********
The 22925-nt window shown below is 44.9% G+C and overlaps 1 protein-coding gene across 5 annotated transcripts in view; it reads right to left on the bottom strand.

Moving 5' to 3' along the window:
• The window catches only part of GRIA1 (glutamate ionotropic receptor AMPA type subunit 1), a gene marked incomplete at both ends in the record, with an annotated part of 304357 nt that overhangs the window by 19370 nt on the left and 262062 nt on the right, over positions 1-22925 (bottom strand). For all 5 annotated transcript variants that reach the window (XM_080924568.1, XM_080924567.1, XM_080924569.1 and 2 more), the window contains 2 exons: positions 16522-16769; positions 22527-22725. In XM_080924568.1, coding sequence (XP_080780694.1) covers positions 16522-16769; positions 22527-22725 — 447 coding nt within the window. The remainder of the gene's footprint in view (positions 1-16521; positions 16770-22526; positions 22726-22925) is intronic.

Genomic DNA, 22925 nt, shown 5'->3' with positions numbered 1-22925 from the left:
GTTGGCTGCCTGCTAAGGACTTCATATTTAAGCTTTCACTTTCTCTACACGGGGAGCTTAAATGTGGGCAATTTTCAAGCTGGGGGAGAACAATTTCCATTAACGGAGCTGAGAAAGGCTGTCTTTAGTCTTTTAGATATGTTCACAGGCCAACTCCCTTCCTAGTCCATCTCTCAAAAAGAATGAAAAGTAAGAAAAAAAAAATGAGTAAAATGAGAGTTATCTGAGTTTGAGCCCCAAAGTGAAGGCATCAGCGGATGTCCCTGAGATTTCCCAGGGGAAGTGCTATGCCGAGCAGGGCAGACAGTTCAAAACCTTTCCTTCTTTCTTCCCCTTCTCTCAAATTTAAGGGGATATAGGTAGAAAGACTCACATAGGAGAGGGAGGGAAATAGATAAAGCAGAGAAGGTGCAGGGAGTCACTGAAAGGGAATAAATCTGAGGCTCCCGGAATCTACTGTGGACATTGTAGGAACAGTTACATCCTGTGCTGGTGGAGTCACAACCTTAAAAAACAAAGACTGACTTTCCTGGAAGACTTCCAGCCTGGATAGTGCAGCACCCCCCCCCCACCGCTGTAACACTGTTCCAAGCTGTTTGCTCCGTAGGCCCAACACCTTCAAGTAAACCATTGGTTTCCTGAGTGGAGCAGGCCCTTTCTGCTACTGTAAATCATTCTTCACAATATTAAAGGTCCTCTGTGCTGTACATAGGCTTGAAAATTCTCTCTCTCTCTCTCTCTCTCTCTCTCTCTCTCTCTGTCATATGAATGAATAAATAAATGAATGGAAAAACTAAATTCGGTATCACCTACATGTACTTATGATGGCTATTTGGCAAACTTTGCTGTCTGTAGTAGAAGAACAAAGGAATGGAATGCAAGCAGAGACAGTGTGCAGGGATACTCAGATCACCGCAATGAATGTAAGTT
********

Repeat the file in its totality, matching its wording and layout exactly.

The 22925-nt window shown below is 44.9% G+C and overlaps 1 protein-coding gene across 5 annotated transcripts in view; it reads right to left on the bottom strand.

Moving 5' to 3' along the window:
• The window catches only part of GRIA1 (glutamate ionotropic receptor AMPA type subunit 1), a gene marked incomplete at both ends in the record, with an annotated part of 304357 nt that overhangs the window by 19370 nt on the left and 262062 nt on the right, over positions 1-22925 (bottom strand). For all 5 annotated transcript variants that reach the window (XM_080924568.1, XM_080924567.1, XM_080924569.1 and 2 more), the window contains 2 exons: positions 16522-16769; positions 22527-22725. In XM_080924568.1, coding sequence (XP_080780694.1) covers positions 16522-16769; positions 22527-22725 — 447 coding nt within the window. The remainder of the gene's footprint in view (positions 1-16521; positions 16770-22526; positions 22726-22925) is intronic.

Genomic DNA, 22925 nt, shown 5'->3' with positions numbered 1-22925 from the left:
GTTGGCTGCCTGCTAAGGACTTCATATTTAAGCTTTCACTTTCTCTACACGGGGAGCTTAAATGTGGGCAATTTTCAAGCTGGGGGAGAACAATTTCCATTAACGGAGCTGAGAAAGGCTGTCTTTAGTCTTTTAGATATGTTCACAGGCCAACTCCCTTCCTAGTCCATCTCTCAAAAAGAATGAAAAGTAAGAAAAAAAAAATGAGTAAAATGAGAGTTATCTGAGTTTGAGCCCCAAAGTGAAGGCATCAGCGGATGTCCCTGAGATTTCCCAGGGGAAGTGCTATGCCGAGCAGGGCAGACAGTTCAAAACCTTTCCTTCTTTCTTCCCCTTCTCTCAAATTTAAGGGGATATAGGTAGAAAGACTCACATAGGAGAGGGAGGGAAATAGATAAAGCAGAGAAGGTGCAGGGAGTCACTGAAAGGGAATAAATCTGAGGCTCCCGGAATCTACTGTGGACATTGTAGGAACAGTTACATCCTGTGCTGGTGGAGTCACAACCTTAAAAAACAAAGACTGACTTTCCTGGAAGACTTCCAGCCTGGATAGTGCAGCACCCCCCCCCCACCGCTGTAACACTGTTCCAAGCTGTTTGCTCCGTAGGCCCAACACCTTCAAGTAAACCATTGGTTTCCTGAGTGGAGCAGGCCCTTTCTGCTACTGTAAATCATTCTTCACAATATTAAAGGTCCTCTGTGCTGTACATAGGCTTGAAAATTCTCTCTCTCTCTCTCTCTCTCTCTCTCTCTCTCTCTGTCATATGAATGAATAAATAAATGAATGGAAAAACTAAATTCGGTATCACCTACATGTACTTATGATGGCTATTTGGCAAACTTTGCTGTCTGTAGTAGAAGAACAAAGGAATGGAATGCAAGCAGAGACAGTGTGCAGGGATACTCAGATCACCGCAATGAATGTAAGTT